1. You’ll get your best shots in the morning and afternoon. Most professional photographers say noontime light is too harsh and unflattering.
2. Remember the classical artists’ rule of threes: draw two imaginary rows horizontally and vertically to divined the image into nine “squares” (like an Xs and Os game). Place the focus of your image at the intersection of one of the intersections of those lines. Way more interesting than a
subject smack dab in the middle of the image.
3. Get closer. This is the on going mantra of many pros. You don’t always need the entire subject in the frame: sometimes just a section will be much more evocative.
4. Look around all of the screen or the viewfinder. Is there
something that doesn’t work – maybe that messy towel on the beach chair, or the distracting
fellow walking in the background?
Wait for the distraction to move away or tidy up the scene.
5. Often you can make a scene more human or give it proper scale by injecting a human into it. A hand next to a massive flower or the woman standing by the river’s edge helps the viewer understand the dimensions.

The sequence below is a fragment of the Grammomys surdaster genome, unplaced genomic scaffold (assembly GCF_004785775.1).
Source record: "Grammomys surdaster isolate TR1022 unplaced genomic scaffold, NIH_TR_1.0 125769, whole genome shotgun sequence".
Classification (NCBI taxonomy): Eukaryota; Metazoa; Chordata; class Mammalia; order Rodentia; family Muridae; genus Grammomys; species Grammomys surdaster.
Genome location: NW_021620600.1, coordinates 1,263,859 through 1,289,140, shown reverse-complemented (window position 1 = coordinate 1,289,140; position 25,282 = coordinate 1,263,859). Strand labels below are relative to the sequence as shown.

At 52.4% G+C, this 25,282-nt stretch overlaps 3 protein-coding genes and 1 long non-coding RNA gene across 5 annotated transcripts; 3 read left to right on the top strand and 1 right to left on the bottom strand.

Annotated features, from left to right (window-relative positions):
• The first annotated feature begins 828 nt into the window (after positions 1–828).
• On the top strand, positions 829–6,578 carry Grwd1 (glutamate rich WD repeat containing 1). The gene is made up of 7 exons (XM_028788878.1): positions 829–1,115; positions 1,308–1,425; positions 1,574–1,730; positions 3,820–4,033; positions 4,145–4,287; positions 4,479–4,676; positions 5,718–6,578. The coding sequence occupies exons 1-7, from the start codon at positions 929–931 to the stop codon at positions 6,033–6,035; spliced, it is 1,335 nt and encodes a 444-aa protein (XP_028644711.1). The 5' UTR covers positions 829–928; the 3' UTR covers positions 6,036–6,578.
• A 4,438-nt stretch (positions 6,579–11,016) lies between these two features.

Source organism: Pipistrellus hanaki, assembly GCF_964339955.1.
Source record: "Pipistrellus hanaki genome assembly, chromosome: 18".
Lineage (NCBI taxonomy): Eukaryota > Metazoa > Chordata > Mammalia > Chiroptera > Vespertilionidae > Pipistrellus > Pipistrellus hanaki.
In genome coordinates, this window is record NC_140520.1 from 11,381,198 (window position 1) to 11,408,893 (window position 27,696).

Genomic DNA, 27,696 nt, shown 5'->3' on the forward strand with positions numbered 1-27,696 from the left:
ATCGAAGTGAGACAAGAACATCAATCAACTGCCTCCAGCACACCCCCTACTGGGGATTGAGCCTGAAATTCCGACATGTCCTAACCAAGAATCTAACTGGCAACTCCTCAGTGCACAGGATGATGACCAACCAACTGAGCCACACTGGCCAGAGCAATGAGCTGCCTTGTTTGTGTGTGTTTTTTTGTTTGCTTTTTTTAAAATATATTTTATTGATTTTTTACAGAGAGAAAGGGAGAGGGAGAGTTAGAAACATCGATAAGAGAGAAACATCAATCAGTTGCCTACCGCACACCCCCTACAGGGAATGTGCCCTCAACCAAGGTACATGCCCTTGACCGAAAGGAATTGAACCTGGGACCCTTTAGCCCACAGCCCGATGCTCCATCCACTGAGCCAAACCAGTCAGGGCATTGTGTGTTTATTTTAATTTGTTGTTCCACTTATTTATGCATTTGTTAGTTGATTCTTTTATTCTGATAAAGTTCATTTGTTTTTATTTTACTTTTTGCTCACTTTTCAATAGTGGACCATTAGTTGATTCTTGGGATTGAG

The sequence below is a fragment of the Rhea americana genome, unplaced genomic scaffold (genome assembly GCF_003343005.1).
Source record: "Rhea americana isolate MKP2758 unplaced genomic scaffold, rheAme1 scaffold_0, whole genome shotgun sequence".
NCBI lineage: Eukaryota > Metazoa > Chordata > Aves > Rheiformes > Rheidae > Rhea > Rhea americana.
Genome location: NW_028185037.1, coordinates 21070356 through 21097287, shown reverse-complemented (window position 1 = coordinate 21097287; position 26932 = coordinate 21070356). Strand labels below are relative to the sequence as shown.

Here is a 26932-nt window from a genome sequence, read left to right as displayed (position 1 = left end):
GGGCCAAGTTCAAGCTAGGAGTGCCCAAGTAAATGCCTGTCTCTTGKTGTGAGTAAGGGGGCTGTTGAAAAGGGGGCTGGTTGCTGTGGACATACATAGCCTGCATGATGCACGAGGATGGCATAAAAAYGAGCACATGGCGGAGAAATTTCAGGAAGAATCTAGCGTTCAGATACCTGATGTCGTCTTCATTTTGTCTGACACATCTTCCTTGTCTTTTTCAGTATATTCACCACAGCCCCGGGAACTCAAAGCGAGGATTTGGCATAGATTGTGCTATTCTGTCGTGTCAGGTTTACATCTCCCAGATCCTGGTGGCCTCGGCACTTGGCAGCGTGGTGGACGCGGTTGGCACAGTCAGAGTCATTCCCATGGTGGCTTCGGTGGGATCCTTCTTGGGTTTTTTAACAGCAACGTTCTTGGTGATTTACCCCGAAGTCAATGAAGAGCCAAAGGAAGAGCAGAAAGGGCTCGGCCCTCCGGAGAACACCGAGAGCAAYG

6. Don’t travel with a tripod? You can stabilize the camera by resting it on a table, top of a car, a balcony railing. At the least, brace yourself by leaning against a wall to reduce chance of
7. Get up. Get down. Lie on your stomach. You’ll get much more interesting angles.
Particularly when shooting small animals and small children, get down to their eye level.
8. And speaking of photographing
people, remember sunglasses can remove the eye “connection” with the lens, rendering the subject
seeming more aloof. Hats such as baseball caps can throw the eyes into dark focus. If the hat must stay on, try forcing your flash to illuminate that area.
9. If you like to take pictures of the local people, don’t forget to ask their permission first! (How would you like it if someone took your picture as you mowed your lawn – without asking you?) If it’s a vendor, try making a small
purchase to engage him or her in conversation. And don’t forget to show them the image in the LCD when you are done.
10. When in doubt… read the manual! And take it everywhere with you to experiment and learn about your (likely surprisingly powerful) camera.